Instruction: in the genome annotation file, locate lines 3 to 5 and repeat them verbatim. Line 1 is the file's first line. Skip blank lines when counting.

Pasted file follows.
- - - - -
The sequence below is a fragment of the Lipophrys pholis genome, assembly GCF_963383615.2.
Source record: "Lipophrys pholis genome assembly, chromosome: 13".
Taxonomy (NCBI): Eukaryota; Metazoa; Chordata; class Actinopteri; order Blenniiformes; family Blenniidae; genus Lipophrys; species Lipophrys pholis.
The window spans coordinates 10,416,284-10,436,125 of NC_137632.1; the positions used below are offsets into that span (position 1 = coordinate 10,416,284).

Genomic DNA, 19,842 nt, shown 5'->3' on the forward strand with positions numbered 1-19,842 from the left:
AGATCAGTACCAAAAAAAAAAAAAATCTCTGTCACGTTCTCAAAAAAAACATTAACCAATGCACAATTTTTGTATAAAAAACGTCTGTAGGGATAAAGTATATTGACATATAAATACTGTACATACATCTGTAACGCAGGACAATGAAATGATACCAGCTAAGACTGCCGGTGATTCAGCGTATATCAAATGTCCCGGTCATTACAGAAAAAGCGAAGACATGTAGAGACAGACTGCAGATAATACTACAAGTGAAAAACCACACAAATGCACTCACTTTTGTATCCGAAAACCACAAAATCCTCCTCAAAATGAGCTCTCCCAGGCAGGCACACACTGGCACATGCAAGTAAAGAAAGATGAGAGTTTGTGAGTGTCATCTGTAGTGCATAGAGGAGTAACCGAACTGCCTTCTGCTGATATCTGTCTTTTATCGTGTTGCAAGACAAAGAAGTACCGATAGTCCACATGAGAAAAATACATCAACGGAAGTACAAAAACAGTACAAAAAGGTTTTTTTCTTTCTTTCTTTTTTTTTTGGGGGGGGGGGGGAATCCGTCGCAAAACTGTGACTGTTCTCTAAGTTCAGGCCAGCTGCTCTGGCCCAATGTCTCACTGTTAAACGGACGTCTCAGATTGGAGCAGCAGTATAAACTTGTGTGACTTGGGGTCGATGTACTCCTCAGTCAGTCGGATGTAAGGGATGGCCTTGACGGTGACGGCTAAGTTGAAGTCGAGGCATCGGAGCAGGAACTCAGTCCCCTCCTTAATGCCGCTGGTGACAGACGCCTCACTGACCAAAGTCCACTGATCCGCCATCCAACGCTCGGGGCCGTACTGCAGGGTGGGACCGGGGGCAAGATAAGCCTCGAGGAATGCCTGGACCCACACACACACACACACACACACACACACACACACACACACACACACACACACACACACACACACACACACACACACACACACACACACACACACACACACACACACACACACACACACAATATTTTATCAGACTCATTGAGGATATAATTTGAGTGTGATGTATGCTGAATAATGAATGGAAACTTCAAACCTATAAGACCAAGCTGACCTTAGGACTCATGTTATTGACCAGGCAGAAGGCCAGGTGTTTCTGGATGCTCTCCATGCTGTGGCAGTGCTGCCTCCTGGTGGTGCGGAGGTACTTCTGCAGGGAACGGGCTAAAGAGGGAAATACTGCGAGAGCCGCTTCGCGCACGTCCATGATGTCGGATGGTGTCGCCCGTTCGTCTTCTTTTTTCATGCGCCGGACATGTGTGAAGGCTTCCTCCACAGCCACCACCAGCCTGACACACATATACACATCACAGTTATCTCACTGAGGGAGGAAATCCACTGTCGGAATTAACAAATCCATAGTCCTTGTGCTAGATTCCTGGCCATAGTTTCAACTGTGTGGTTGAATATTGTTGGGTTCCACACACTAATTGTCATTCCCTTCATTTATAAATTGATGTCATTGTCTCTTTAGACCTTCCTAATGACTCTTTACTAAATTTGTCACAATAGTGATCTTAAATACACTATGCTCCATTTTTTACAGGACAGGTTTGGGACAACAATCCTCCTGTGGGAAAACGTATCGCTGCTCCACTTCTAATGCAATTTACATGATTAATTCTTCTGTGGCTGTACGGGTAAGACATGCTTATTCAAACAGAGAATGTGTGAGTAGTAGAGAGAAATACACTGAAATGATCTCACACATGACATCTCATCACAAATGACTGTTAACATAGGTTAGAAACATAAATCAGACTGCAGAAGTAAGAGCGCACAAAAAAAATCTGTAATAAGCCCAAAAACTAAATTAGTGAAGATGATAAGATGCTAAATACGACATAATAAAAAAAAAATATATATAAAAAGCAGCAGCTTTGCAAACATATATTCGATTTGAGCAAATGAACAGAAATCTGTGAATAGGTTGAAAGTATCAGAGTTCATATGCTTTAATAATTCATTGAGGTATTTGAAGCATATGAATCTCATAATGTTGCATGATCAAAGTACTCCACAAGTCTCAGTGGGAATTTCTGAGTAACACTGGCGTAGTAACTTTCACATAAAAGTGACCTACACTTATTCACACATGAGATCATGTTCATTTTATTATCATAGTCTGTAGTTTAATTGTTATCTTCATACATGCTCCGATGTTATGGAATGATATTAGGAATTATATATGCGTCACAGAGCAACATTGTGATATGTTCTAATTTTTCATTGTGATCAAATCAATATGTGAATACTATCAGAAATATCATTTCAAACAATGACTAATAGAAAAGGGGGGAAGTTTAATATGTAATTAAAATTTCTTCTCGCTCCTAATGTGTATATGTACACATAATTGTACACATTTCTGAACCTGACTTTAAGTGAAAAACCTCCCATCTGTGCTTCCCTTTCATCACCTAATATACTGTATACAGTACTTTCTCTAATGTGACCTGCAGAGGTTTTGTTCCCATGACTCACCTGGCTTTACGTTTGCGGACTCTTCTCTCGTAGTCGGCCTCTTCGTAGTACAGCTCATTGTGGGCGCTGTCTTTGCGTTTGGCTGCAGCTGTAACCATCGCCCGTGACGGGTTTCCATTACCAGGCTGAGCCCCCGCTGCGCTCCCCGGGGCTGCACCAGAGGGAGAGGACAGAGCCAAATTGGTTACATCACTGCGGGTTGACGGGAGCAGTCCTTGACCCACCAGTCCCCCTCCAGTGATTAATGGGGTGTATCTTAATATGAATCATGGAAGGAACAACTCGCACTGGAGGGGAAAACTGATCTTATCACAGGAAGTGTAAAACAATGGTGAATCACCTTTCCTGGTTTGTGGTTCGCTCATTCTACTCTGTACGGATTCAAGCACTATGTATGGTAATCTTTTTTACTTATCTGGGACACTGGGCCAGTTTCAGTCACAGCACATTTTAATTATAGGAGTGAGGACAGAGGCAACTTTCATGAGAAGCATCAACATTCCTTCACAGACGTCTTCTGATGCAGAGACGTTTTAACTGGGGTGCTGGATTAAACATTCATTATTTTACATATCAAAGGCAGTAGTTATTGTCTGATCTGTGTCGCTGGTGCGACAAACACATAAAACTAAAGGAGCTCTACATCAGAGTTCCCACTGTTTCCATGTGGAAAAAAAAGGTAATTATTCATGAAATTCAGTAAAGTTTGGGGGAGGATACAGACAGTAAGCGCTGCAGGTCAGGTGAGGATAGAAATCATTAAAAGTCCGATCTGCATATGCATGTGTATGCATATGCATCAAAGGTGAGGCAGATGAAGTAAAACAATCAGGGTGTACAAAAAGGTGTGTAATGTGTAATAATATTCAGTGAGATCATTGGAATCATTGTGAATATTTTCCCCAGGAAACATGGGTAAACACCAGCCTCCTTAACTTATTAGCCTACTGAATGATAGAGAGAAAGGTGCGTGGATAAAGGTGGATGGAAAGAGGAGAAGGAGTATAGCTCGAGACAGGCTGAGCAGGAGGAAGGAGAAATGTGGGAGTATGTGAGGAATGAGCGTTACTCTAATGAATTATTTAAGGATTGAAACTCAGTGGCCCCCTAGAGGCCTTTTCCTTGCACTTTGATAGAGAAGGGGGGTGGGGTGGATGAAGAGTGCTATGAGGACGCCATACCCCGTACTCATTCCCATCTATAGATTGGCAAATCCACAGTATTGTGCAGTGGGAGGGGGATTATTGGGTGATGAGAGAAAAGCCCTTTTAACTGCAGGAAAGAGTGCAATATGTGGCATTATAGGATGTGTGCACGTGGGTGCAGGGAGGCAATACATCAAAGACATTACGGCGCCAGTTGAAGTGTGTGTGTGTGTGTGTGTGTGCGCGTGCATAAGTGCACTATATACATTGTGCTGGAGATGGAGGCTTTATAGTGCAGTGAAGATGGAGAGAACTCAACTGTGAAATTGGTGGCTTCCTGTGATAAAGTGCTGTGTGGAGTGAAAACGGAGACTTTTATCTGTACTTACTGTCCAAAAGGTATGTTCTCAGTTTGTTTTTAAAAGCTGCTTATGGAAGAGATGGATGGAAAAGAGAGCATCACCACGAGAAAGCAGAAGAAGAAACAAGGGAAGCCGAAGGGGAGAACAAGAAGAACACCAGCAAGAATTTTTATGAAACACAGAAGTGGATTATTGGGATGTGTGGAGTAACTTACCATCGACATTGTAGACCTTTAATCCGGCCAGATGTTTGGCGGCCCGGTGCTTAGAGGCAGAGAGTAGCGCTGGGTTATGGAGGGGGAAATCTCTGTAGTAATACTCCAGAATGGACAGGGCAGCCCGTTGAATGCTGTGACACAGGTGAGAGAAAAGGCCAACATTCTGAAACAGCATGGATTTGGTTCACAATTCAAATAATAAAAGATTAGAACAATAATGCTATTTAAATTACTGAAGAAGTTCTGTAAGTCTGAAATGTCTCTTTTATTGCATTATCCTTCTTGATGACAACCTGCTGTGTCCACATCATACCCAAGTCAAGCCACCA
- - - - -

Taxonomy (NCBI): Eukaryota; Metazoa; Chordata; class Actinopteri; order Blenniiformes; family Blenniidae; genus Lipophrys; species Lipophrys pholis.
The window spans coordinates 10,416,284-10,436,125 of NC_137632.1; the positions used below are offsets into that span (position 1 = coordinate 10,416,284).

Genomic DNA, 19,842 nt, shown 5'->3' on the forward strand with positions numbered 1-19,842 from the left: